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Etiquette 101: Visiting NYC

September 1, 2015 - by Linda Sheridan
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If you’ve never been to New York, you’ll need to know a few city customs that visitors and locals alike are expected to follow. Here are some guidelines for tipping, taking photos, navigating the subway, and taking taxis in New York City. These tips fall primarily under two categories, really—common sense and being polite.

Etiquette NYC: Tipping

In other parts of the world, particularly Europe, the tip is usually included in the bill. In the United States, the tip is up to customer discretion. If someone in the service industry has treated you well, show them some love!  

  • Restaurant server, hairdresser, or cab driver: 15-20% of the bill

  • Bartender: $1-2 for drinks served at the bar, or 15-20% of bill. Tip more if they give you a drink on the house (i.e. for free).

  • Hotel doorman: $1-2 if he hails a cab for you or gets your car from the valet

  • Porter/bellhop: $1-2 per bag delivered to hotel room

  • Concierge: $5-$20 if they help you get tickets to a show or reservations at a special restaurant (amount depends on difficulty of request)

If you pay your bill with a credit card, you can add your tip on the receipt after the serviceperson has run your card. Cash is always acceptable, too.

When speaking with people in the service industry, say please and thank you to further show that you appreciate the valuable work they do.

For more, read our handy tipping guide.

Etiquette in NYC: Be present

Be aware of yourself, your surroundings, and your belongings.  

Walk to the right, and pull over to stop. You may feel inclined to look upward at skyscrapers, gaze, take a photo. It’s understandable: the New York skyline is mesmerizing. If you’re going to do so, step to the right, out of the path of traffic, to take a look and take your shot. Otherwise, keep moving at a quick pace.

Coming to NYC with your crew or a tour group? Enjoy your walk, but please don’t go three abreast as you chat and sightsee. This prevents others from passing and blocks the flow of traffic. Particularly on narrow sidewalks like on Lexington Avenue and in the West Village, walk one behind the other.  

Placing an order for a coffee or a sandwich? Put away your phone, and give the server your full attention. That way, your order can be properly filled, and mistakes are minimized. Cafe culture in the city moves at a quick pace, and you don’t want to hold up the line! If you’re keeping a New Yorker from her coffee, you will get a hairy eyeball at minimum.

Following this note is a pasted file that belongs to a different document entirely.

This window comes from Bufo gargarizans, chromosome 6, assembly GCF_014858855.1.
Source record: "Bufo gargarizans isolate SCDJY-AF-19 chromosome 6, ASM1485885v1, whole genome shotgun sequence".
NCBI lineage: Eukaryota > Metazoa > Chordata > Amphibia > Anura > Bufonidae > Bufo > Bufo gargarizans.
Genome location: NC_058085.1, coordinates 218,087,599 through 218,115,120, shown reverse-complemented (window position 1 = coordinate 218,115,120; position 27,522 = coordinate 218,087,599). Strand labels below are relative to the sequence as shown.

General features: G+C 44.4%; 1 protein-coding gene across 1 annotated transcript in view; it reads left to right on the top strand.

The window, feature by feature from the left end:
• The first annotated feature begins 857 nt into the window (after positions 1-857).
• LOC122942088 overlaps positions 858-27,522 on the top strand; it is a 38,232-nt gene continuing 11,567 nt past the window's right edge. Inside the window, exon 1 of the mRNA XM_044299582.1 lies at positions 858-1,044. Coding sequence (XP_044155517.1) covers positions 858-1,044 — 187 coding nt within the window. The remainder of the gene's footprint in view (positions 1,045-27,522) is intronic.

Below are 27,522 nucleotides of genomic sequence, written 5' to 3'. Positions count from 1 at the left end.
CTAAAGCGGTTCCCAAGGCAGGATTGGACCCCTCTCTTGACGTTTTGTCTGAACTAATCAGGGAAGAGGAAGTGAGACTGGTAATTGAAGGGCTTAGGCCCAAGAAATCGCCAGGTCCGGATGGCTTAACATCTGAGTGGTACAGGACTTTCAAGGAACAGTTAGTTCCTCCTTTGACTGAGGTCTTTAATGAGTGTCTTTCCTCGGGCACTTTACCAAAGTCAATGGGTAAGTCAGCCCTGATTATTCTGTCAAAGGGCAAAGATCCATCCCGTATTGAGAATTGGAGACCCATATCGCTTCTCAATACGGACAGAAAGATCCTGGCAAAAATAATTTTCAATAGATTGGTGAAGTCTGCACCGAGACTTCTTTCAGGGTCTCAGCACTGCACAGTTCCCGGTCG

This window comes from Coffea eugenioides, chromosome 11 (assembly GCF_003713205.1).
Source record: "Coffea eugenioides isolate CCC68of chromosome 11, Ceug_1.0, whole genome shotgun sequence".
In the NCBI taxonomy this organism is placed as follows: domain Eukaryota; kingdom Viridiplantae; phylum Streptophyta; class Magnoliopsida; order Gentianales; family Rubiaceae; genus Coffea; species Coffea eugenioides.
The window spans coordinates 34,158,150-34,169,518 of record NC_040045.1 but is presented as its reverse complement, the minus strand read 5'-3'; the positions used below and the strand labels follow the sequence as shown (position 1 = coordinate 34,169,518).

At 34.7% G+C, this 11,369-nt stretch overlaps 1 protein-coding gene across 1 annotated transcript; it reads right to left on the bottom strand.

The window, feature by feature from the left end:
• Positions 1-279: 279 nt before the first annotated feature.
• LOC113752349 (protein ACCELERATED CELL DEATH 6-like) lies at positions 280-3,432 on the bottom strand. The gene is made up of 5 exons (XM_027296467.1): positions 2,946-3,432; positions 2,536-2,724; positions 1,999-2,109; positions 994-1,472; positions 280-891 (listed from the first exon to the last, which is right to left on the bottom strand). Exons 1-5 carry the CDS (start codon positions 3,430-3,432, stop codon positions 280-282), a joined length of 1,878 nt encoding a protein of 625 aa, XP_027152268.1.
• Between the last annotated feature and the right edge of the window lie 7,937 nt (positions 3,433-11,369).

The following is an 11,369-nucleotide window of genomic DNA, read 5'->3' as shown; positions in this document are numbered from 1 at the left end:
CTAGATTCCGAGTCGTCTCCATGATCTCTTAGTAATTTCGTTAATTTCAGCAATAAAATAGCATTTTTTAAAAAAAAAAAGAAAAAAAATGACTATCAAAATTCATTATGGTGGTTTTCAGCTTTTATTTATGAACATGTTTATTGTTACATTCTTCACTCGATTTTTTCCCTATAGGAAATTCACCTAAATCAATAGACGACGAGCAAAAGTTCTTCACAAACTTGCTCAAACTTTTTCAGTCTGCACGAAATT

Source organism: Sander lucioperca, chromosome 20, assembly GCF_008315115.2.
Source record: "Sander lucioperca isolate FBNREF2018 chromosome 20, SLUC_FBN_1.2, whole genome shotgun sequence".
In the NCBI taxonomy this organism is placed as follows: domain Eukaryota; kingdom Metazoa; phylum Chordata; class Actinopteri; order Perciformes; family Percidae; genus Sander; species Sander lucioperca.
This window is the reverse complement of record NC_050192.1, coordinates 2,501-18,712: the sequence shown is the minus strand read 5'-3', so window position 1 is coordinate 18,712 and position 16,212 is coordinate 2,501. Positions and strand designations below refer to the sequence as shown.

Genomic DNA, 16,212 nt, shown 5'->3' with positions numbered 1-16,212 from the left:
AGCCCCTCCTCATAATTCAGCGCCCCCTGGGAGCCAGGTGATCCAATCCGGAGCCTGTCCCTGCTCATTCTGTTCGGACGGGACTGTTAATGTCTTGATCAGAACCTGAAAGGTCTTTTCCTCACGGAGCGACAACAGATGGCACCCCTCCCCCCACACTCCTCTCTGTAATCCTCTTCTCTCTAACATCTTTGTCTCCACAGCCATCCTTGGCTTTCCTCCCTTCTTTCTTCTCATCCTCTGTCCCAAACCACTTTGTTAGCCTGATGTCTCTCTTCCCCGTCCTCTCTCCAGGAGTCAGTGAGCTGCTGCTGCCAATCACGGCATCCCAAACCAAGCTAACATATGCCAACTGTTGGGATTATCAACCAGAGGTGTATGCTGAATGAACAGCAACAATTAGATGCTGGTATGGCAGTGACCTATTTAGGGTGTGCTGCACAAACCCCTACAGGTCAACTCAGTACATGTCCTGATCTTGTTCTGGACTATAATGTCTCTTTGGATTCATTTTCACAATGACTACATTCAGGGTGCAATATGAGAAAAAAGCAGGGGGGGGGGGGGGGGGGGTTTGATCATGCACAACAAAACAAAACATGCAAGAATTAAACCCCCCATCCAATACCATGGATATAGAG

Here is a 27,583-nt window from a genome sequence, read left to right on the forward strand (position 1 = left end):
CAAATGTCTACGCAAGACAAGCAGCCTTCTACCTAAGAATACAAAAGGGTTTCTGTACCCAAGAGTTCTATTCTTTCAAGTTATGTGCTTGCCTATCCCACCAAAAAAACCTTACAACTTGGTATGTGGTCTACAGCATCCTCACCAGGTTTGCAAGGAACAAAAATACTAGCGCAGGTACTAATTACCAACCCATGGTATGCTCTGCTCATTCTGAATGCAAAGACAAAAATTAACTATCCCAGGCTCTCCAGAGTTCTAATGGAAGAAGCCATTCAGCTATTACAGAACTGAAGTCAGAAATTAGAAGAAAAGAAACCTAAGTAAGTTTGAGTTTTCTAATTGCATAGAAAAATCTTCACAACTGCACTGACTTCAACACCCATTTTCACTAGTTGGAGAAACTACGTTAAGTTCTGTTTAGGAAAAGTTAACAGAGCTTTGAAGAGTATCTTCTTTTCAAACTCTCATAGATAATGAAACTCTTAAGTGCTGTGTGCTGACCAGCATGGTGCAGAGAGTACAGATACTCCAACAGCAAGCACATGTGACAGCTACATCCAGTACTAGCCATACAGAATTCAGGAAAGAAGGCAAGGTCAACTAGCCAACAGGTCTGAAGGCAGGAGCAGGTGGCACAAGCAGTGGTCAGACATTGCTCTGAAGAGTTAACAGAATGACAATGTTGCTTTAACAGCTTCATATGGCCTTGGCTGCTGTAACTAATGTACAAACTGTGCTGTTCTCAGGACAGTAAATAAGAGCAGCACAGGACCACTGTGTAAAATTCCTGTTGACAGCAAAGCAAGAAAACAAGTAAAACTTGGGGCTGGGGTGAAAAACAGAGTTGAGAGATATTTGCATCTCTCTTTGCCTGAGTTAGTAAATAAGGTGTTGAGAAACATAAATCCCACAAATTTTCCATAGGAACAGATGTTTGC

Keep bags closeby, and never leave your belongings unattended. If you’re traveling alone, it’s customary to find a friendly stranger to watch your belongings for a moment, but know that you’re taking a risk if you do this. Minimize the number of bags you carry into major transit hubs like Grand Central Station, where there’s simply no room to stroll along with two massive suitcases. While on the subway, take off your backpack to allow more people to fit in the train car.

Etiquette NYC: Subway

Get your MetroCard ready in hand before reaching the turnstile. You may even want to check your balance at one of the kiosks before getting to the turnstile, in case you need to add money to your card. Check here for NYC subway fare info. Riding the bus instead? Click here for more NYC bus tips.

Let passengers off before you get in. Keep the flow of traffic going in the subway station, and wait a moment for everyone to get out of the car before you step inside. If you don’t you’ll get reprimanded—if not by a passenger, then by the conductor.

Respect passengers’ space and privacy. No matter how rowdy Pride gets, refrain from yelling and playing loud music on the train. Also, be sure you're not taking more than your share of space by "manspreading" or leaning against the pole in the train car. 

See an elderly, disabled, or pregnant person? Offer them your seat. That simple kindness goes a long way.

Avoid eating smelly foods on the train. It’s one thing to grab a candy bar or chew gum on a train. But bringing a tray of street meat onto a train for quick meal is disrespectful to others and not necessarily hygienic for you, the eater. The subway’s not the cleanest environment for eating, and you’d be well-advised to wait for a restaurant or other destination to chow down.

If you need help with directions, whether in subways or on the street, just ask! Most New Yorkers are happy to help.

Read our other tips for the NYC subway.

Etiquette NYC: Taxis

Starting charge upon entering a yellow taxicab is $2.50, with 50 cents per 1/5 mile.

Don’t steal another person’s cab and expect it to go unnoticed. The person will say something, and it probably won’t be nice. Create some distance between yourself and another person hailing a cab to avoid stealing each other’s taxis.

When giving a destination, tell the driver the street first, then the avenue. For example, “42nd and Fifth,” not “Fifth and 42nd.”

It’s polite to speak with your driver, but not mandatory. That said, cab drivers often have the best stories. Ask politely if your driver has a great New York tale, and you may both enjoy the ride.

If you have a preferred route, it’s ok to tell the driver how you’d like to get there. If you need a receipt for travel expenses, just ask. Click here for more NYC taxi tips.

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